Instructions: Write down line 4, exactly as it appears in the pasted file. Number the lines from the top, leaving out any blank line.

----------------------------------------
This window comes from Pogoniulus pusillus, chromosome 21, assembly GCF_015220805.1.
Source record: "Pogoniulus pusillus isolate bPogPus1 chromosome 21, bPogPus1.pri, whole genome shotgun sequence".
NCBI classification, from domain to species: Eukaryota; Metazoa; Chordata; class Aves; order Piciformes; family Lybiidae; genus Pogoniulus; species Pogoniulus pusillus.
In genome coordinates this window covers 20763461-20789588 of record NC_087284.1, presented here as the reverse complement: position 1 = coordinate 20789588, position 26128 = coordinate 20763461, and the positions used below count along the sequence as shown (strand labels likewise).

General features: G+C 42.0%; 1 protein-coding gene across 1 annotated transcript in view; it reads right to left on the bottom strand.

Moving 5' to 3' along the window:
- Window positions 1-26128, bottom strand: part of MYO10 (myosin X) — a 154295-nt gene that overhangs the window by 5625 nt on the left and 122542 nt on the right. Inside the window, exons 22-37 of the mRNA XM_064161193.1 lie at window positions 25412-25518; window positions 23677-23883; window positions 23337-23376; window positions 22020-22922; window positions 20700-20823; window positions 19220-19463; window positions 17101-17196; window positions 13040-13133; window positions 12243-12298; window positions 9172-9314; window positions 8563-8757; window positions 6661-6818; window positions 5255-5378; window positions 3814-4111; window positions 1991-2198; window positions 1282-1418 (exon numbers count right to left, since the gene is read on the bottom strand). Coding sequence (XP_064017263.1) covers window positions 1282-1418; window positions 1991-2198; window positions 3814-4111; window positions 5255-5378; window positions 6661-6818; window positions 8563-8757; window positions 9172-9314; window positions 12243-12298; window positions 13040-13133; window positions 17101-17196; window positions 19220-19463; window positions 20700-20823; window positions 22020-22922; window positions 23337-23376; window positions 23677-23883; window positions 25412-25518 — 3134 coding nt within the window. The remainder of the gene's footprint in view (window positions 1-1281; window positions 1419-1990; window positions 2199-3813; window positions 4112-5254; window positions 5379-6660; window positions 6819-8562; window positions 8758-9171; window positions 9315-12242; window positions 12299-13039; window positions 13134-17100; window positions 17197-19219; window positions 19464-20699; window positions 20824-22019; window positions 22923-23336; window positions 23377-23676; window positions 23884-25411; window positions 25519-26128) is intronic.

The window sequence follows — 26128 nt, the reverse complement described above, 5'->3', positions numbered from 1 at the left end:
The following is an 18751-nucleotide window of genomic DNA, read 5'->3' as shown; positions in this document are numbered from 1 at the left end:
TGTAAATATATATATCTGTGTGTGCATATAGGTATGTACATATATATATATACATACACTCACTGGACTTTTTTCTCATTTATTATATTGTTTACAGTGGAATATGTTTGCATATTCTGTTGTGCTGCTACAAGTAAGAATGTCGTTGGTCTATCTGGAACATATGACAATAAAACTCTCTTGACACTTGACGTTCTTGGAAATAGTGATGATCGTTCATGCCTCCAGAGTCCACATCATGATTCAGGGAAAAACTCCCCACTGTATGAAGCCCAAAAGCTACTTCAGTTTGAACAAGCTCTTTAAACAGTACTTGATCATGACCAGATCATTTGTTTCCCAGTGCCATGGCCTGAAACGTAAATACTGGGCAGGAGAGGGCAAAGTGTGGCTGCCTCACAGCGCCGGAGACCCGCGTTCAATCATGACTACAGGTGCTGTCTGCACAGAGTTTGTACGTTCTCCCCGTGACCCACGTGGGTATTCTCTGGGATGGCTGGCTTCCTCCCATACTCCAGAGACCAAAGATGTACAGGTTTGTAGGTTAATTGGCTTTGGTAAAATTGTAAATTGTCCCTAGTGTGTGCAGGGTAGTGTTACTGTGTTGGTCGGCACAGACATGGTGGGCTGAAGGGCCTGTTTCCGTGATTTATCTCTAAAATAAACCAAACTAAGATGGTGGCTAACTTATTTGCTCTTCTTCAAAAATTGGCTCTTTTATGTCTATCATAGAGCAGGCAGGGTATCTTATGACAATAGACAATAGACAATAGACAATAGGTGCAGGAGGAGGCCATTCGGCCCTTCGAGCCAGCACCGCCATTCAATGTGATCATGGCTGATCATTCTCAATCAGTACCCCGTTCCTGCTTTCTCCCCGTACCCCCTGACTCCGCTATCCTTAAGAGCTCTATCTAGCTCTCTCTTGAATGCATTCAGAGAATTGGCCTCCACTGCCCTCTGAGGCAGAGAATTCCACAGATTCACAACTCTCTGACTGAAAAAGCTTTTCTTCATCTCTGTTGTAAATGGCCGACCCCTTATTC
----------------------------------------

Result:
In genome coordinates this window covers 20763461-20789588 of record NC_087284.1, presented here as the reverse complement: position 1 = coordinate 20789588, position 26128 = coordinate 20763461, and the positions used below count along the sequence as shown (strand labels likewise).